The benefits of running for 30+ minutes, or doing the equivalent on a bike or in the pool, are pretty well understood. But since HIIT benefits are a more-recently-emerging science, let’s briefly review the logic of “why HIIT.”
- HIIT offers a higher “fitness gained for time spent” ratio than longer, moderate workouts.
- If intervals include strength moves, you get strength and cardio work at the same time. Great if you’re crunched for time, or want to add a “mini” strength session to a traditional cardio workout that can thus be shortened a little without sacrificing overall cardio time.
- For weight management, HIIT burns similar calories in less workout time. It then has a metabolic “afterburn” effect that keeps burning calories for longer post-workout.
Use your time more-efficiently, mix cardio and strength, and burn more calories. These are some major benefits, brother. So if you’re not doing it already, try HIIT this season.
TYPES OF HIIT
“High-Intensity Intervals” can be done within two broad activity types.
1. High-Intensity Cardio Intervals.Running, biking, rowing, jumping rope, and plyometrics (jump training) can all be done with an interval approach. Short bursts of near-all-out effort are mixed with measured recovery intervals during which you slow down.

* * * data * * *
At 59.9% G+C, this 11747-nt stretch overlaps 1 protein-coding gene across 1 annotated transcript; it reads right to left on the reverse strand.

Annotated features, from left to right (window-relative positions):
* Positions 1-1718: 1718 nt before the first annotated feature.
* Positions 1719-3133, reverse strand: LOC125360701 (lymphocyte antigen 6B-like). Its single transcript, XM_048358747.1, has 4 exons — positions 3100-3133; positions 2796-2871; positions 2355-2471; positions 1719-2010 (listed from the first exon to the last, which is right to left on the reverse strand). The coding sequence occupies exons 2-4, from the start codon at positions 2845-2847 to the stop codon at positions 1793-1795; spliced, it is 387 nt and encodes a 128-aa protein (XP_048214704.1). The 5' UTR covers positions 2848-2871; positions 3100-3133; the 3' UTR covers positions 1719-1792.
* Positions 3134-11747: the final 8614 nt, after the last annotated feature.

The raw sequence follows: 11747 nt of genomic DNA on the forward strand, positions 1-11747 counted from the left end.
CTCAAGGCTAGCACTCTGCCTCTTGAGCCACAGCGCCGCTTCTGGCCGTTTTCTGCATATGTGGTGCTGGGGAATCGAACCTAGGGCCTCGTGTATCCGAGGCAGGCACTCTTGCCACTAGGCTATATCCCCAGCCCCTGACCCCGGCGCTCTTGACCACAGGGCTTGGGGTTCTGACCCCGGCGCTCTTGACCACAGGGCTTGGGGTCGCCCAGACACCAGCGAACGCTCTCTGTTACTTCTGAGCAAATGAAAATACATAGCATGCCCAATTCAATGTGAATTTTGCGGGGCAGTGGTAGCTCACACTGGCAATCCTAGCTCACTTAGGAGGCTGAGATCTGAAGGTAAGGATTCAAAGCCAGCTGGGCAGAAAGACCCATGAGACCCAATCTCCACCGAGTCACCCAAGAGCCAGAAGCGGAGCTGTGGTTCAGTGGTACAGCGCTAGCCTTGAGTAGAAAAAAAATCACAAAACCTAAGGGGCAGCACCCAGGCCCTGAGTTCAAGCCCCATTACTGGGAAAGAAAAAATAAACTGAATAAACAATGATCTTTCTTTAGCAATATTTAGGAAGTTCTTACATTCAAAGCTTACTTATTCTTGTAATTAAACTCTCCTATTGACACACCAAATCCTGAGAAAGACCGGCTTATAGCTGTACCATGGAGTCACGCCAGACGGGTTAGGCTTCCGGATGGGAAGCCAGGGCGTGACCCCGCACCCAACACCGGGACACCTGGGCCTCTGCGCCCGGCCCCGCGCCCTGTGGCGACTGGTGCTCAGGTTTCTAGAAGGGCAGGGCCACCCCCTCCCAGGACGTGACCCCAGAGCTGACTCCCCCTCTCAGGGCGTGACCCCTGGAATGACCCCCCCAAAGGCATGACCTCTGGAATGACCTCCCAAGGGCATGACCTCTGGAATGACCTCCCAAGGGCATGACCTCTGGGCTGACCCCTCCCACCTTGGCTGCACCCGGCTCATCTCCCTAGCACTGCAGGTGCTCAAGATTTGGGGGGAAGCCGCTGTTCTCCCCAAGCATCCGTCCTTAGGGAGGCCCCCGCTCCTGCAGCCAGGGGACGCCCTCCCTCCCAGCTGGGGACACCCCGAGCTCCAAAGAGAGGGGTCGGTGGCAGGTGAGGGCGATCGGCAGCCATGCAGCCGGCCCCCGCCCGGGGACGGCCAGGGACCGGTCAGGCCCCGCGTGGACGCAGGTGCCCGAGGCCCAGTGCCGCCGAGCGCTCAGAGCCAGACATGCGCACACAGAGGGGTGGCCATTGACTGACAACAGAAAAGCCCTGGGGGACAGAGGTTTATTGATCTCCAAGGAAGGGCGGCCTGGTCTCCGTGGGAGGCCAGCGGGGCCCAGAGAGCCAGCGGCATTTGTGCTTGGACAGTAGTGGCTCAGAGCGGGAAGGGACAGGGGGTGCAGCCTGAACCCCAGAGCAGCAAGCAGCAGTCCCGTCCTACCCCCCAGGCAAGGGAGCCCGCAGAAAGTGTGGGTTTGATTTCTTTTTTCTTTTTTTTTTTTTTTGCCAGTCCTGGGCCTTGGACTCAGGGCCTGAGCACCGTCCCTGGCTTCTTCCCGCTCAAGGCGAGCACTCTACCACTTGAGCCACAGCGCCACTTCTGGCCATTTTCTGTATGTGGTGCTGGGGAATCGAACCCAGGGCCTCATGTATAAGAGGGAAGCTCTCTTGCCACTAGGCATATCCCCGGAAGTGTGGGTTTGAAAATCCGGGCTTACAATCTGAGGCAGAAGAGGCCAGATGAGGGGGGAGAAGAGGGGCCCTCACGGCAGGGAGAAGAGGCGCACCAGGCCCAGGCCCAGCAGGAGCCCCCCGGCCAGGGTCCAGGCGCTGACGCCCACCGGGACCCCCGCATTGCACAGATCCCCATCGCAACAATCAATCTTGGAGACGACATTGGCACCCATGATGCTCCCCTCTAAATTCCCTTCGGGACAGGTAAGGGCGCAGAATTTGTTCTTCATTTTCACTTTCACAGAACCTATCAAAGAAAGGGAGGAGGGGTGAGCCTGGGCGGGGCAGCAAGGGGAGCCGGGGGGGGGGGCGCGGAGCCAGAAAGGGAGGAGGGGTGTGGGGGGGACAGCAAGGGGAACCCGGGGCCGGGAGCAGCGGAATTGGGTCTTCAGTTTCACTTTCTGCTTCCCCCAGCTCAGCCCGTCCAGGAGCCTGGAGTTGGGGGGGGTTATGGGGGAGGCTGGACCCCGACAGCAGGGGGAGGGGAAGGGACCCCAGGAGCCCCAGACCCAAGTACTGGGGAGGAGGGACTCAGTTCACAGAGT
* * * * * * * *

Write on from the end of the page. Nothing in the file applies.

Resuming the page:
Many of the recently-reported clinical studies used cardio intervals as their “experimental” group to compare to a lower-intensity, longer-duration cardio “control” group. There are so many example studies, that rather than just point to one, here’s a link to a Google search if you want to learn more.
By the way, swimming can feature high-intensity intervals as well, as can certain more-specialized exercise concepts like cardio (opponent-less) kick-boxing.
2. Metabolic Resistance Training.This means strength exercises done with minimal rest between sets. When done with enough intensity—i.e. some combo of resistance level, rep pace and rep count—this type of workout becomes cardio, too. I’m talking about stuff like push-ups, pull-ups, burpees, squats, swinging kettlebells, throwing medicine balls, and core work. Sometimes even more traditional weights-based movements, though not typically with very high weight.
When you do stuff like this, you’re working your cardiovascular system, lots of muscles…everything you’ve got…all at once. It burns a ton of calories—hence the “metabolic” label. It will also have you leaning over and gasping of air, with a pounding heart, pretty effectively.
Different gyms/programs combine these in different proportions and styles.